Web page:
For instance, Michelle has a system she follows that helps her networking in a more business like manner. She calls the system “FORM“, which stands for family, occupation, recreation and message. She doesn’t do it in this order for every single person she meets but will try to use all of them to establish a potential relationship down the line.
Being a personal trainer, the individual touch works perfectly because many of us have thought about using trainers to help us with our health goals. So, if we’re going to trust someone to work with us physically like that it pays to get to know them better and have them know you and be comfortable with you as well.
So he doesn’t follow a system, per se, but when he eventually moves on to others they have his card, will remember him and what he does, and in essence he’s fulfilled the reason for networking to begin with, which is spreading positivity via speaking and one on one coaching.
I have to admit that I think I’m a bad networker, though some folks think I’m not. I’m good in small groups because they’re usually geared towards something I’m really interested in, like the blogging meetups I’ve gone to locally. Being a big time blogger and knowing it’s something I’m good at makes it really easy to talk about with anyone, even if those folks are blogging all that much.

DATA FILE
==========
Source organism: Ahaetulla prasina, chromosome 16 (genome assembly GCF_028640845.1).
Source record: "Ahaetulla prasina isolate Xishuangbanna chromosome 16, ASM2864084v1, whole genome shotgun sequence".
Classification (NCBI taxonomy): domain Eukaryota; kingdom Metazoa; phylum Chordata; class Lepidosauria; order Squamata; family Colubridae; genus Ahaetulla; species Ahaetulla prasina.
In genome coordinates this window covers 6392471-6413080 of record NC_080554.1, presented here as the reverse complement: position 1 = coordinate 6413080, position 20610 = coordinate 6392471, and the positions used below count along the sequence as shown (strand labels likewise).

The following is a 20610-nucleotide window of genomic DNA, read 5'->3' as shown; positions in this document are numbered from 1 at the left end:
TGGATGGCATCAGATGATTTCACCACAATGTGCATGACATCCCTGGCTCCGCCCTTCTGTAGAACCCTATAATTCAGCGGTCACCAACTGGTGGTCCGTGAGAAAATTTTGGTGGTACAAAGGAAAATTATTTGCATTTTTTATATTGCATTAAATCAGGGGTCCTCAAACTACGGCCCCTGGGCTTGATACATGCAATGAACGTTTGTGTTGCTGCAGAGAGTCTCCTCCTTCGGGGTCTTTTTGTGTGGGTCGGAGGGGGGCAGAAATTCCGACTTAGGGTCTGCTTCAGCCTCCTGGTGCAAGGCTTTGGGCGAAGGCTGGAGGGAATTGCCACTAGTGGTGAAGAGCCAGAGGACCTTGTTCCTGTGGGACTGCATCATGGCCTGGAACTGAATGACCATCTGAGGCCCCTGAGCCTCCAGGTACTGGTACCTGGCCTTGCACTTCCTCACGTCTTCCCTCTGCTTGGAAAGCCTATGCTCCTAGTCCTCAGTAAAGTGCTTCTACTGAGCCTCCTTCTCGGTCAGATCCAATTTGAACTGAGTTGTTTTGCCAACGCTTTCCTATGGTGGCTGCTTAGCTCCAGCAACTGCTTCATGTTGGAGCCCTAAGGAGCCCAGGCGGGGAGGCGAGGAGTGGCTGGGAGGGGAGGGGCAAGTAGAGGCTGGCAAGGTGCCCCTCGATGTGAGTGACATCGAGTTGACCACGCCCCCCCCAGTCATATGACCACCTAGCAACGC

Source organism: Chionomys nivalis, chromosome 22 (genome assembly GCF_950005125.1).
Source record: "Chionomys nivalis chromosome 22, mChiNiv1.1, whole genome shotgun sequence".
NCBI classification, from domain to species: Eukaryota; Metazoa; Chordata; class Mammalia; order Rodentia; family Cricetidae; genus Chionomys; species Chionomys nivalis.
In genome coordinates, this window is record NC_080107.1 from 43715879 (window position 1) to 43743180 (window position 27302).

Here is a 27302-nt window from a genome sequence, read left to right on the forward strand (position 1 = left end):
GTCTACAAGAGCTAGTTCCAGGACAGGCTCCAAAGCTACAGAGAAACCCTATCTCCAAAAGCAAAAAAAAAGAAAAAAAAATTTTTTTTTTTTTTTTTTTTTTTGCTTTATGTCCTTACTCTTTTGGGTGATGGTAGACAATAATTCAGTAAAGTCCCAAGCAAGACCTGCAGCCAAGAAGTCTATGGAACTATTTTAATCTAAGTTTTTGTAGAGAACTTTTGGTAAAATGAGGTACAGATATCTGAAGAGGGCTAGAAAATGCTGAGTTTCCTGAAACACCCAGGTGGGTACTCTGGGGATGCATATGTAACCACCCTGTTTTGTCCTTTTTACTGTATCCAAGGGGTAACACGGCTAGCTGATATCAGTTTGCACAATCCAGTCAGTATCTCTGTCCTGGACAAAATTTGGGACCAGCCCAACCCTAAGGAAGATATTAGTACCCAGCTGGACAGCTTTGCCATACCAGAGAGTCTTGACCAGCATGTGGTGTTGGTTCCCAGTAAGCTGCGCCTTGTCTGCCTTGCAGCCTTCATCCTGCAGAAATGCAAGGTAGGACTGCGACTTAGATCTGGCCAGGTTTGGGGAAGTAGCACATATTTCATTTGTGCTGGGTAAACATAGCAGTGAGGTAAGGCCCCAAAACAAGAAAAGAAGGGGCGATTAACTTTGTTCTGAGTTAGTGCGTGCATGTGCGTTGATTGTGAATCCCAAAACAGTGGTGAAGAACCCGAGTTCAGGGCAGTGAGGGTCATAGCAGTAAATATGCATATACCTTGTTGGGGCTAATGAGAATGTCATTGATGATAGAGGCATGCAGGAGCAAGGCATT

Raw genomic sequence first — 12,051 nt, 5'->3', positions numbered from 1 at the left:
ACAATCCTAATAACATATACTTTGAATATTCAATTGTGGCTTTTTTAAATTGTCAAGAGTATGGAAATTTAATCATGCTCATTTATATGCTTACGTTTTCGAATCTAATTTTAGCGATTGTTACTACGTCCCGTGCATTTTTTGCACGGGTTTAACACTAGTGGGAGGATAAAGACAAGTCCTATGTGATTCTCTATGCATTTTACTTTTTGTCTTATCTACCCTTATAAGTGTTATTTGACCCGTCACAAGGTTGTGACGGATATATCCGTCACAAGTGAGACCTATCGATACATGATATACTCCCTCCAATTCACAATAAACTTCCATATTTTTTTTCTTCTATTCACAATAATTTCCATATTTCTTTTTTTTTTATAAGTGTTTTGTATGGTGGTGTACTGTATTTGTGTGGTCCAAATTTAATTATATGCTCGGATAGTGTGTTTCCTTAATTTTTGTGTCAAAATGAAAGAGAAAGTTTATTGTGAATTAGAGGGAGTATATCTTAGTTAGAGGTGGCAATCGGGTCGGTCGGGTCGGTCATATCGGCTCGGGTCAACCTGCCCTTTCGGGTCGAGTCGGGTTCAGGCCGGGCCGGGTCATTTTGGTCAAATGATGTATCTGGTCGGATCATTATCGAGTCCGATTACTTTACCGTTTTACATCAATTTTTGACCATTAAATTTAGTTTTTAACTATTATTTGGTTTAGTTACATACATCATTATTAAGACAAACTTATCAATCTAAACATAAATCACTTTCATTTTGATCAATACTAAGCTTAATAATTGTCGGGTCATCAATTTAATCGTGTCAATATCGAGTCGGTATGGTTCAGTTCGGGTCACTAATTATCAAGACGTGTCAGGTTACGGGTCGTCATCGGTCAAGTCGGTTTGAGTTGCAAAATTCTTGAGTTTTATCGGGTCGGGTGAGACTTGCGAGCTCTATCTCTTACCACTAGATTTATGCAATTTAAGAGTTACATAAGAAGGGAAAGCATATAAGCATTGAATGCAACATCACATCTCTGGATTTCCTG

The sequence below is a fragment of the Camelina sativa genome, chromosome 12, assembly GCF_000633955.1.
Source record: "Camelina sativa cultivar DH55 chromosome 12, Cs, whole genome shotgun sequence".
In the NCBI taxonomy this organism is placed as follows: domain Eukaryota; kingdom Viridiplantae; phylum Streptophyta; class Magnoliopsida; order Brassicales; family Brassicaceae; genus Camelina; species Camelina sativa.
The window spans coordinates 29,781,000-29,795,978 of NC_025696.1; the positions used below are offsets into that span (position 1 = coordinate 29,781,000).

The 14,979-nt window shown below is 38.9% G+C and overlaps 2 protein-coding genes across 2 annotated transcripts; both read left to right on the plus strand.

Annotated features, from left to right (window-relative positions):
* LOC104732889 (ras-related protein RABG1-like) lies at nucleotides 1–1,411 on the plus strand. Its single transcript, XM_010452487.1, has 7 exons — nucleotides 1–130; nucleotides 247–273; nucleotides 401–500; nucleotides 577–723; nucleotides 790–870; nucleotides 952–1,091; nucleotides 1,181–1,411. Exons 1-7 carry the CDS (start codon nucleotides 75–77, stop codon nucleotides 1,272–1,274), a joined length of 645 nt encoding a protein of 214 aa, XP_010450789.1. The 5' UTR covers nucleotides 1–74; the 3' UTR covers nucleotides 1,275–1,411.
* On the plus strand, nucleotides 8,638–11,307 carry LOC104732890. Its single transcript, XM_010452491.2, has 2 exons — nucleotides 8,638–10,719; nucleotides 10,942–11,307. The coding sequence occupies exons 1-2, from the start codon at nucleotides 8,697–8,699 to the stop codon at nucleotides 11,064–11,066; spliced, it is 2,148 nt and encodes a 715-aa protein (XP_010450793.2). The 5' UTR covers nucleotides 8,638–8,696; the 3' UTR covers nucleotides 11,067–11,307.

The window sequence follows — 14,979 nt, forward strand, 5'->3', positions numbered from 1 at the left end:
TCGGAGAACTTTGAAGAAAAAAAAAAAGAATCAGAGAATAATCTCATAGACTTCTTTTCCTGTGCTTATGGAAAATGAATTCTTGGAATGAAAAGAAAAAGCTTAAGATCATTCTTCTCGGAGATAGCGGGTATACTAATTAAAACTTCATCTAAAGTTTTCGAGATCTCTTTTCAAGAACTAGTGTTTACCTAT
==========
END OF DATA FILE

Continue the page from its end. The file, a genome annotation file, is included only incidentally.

When it comes to general networking events though… well, if I don’t know anyone I’m the guy standing alongside the wall or in the corner or possibly by the food (if there are cookies lol), taking my time and canvassing the crowd to see if there’s someone I wouldn’t mind breaking one of the two rules I grew up with, those being “don’t talk to strangers” and “don’t interrupt people when they’re talking”. If my mind doesn’t see my being able to break through either of those… well, I’ve been known to leave a networking event within 10-15 minutes if I’m uncomfortable, whether I’ve paid or not.
That seems like a strange contradiction from someone who’s also a professional speaker, and has stood in front of 200+ people at a time talking about a subject that others might never have thought of, or as someone who used to perform at weddings, almost always solo, and never had any anxiety at all. Yet, that’s how it is with me, and I’m betting that’s how it is with a lot of people who are uncomfortable with networking events.
That’s probably why I felt it was important to go to this event. Well, that and I didn’t have to drive since I rode with Kelvin. However, I could have always said no and just stayed home, but I’m glad I didn’t. Any time you can get good information that you can afford (and this was a free event) and you don’t take up the opportunity to get it, you only hurt yourself. In this case, it was put on by two very qualified people, and it was a pleasure to be there.